Examination of Witnesses (Questions 100
WEDNESDAY 16 JANUARY 2002
MOTTRAM KCB, SIR
KCVO AND MR
100. One obvious management technique for establishing
whether what you are doing represents good value for money is
looking at what other monarchies do, whether monarchies in Europe
or indeed other heads of state's offices in republics like Germany
or Italy or indeed Prime Ministers' or head of governments' offices.
What benchmarking have you done and what have been the results
(Sir Michael Peat) We have looked very carefully at
this because I should be fascinated to know what it cost government
or even the private sector or even other heads of state. I have
to say that no-one, other than the British Royal Family, even
produces total costs let alone costs analysed by journey. We cannot
compare against anyone else because no-one has the same disclosure
101. Could you not look at the Danish monarchy
or Dutch monarchy?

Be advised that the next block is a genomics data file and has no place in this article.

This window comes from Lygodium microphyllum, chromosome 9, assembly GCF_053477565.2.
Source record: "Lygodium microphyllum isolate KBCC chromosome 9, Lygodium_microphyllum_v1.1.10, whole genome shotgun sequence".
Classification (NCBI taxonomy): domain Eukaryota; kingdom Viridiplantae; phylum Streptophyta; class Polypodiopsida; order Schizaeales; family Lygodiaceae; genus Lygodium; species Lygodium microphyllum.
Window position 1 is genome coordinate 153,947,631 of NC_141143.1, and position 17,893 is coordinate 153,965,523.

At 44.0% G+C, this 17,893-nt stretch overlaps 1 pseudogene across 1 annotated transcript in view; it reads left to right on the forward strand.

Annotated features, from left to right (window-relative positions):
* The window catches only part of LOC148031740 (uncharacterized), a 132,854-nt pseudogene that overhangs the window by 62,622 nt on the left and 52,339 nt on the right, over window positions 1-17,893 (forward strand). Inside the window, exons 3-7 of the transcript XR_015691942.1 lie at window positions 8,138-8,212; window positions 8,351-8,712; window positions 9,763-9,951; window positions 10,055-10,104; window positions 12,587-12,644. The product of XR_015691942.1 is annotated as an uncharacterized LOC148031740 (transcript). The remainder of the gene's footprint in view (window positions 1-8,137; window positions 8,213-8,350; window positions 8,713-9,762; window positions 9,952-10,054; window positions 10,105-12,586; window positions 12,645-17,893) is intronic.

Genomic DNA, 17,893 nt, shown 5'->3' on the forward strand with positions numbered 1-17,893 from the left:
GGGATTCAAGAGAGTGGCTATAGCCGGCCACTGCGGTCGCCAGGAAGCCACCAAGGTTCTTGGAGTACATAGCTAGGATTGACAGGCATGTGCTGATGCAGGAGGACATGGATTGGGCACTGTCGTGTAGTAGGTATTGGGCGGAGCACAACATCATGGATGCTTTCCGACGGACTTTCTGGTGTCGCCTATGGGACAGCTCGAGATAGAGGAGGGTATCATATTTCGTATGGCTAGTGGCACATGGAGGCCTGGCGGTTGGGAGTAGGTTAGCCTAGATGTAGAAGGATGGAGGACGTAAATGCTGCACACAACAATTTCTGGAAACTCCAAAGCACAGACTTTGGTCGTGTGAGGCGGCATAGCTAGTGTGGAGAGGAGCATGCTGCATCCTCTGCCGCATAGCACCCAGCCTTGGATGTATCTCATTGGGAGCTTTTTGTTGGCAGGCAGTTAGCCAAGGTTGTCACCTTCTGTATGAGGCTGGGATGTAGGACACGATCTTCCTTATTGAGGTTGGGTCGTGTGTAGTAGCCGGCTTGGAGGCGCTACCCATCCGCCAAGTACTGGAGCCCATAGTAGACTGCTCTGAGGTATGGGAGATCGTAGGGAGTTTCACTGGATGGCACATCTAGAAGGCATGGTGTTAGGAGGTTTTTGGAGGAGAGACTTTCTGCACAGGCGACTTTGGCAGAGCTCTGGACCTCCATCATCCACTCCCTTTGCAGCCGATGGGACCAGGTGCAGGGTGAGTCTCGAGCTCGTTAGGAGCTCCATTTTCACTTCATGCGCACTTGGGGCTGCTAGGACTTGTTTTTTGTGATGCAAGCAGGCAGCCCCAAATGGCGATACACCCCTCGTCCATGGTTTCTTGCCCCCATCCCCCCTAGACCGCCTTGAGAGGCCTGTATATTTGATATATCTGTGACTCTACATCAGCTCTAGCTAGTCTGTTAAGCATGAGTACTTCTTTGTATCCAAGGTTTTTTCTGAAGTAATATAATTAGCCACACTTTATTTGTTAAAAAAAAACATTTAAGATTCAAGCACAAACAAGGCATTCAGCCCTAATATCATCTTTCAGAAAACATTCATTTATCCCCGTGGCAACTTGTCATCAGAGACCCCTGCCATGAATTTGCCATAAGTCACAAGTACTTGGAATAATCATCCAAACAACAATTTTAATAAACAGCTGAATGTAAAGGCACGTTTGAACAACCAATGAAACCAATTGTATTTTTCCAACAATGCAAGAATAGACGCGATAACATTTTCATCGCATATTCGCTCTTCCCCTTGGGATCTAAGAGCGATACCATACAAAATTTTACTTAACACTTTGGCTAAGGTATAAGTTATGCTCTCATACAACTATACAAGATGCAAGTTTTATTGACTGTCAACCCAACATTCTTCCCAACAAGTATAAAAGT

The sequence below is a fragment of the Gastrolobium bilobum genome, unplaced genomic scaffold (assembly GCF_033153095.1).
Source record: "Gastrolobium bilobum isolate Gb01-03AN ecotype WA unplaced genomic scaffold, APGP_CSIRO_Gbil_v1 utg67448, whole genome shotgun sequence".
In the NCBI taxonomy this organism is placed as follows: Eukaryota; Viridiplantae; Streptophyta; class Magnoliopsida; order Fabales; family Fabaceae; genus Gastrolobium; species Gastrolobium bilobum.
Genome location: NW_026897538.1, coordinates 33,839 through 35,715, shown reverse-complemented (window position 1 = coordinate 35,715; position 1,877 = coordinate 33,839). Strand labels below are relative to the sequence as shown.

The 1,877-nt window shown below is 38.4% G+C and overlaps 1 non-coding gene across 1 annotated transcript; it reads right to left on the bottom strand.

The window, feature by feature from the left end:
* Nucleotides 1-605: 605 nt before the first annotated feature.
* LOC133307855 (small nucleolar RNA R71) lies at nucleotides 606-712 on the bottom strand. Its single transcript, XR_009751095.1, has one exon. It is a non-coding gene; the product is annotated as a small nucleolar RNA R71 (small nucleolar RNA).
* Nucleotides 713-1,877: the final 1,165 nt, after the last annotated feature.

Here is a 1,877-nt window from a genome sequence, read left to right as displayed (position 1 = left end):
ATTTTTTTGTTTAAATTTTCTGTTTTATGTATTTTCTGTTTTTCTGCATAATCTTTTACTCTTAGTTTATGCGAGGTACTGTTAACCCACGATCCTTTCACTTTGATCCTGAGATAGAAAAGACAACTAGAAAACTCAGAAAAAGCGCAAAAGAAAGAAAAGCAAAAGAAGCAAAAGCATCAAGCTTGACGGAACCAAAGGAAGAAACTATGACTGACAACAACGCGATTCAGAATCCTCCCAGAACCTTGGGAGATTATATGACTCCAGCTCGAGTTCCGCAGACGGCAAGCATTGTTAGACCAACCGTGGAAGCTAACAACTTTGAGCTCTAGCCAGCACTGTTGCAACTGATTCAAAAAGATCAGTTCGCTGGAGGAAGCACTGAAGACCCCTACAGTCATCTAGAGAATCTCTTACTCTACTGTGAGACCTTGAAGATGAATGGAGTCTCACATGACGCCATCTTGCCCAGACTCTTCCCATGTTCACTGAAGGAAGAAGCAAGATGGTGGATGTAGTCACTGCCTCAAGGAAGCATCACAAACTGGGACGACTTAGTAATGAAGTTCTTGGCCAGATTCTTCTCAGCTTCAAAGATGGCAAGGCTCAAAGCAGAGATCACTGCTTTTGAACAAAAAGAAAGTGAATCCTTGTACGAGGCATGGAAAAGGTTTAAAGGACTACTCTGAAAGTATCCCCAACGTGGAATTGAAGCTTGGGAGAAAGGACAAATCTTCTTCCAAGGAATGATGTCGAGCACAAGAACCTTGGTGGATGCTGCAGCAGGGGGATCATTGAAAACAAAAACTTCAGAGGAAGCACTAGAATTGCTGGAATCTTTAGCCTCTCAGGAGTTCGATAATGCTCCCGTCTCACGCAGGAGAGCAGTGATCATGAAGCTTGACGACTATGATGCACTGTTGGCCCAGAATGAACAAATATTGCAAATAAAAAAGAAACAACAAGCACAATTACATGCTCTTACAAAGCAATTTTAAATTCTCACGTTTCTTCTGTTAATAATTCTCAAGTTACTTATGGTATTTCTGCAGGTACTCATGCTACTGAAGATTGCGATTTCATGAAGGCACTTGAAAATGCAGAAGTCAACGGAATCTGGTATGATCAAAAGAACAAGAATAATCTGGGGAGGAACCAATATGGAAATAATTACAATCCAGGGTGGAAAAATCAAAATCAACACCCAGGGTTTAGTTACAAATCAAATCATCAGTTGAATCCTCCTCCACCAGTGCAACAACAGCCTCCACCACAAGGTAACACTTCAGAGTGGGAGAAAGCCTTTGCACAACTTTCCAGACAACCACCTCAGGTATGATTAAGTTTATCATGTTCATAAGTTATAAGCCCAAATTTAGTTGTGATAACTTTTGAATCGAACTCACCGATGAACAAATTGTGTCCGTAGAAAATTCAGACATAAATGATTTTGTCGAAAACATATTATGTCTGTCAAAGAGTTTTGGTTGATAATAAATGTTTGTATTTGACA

(Sir Michael Peat) We have asked them all. We have
sent letters. They do not do it and they do not disclose it.
102. What about the republics like Germany.
(Sir Michael Peat) Yes, we have been on to them, we
have done a fair bit of work on this, not just on travel costs
needless to say but on all costs to do with the monarchy and I
am afraid no-one else has the same standards as we do here in
terms of transparency.
103. What about governments, what about ministers?
(Sir Michael Peat) No, none of them does it either.
We have asked everyone. It is just us, I am afraid.
104. Perhaps that will change. It is something
we might take up with the NAO. Could I ask you about the scheduled
services? On page 20 it says there is a limited use of scheduled
services. There are only 58 journeys. What scope do you think
there is for increasing these scheduled services?
(Sir Michael Peat) It is not that bad. It was 60.
We use scheduled services for more than 15 per cent of all journeys.
We were 60 in 2000-01 on scheduled rail and we were 22 on scheduled
air, so that is 82 out of a total of 484, so it is getting towards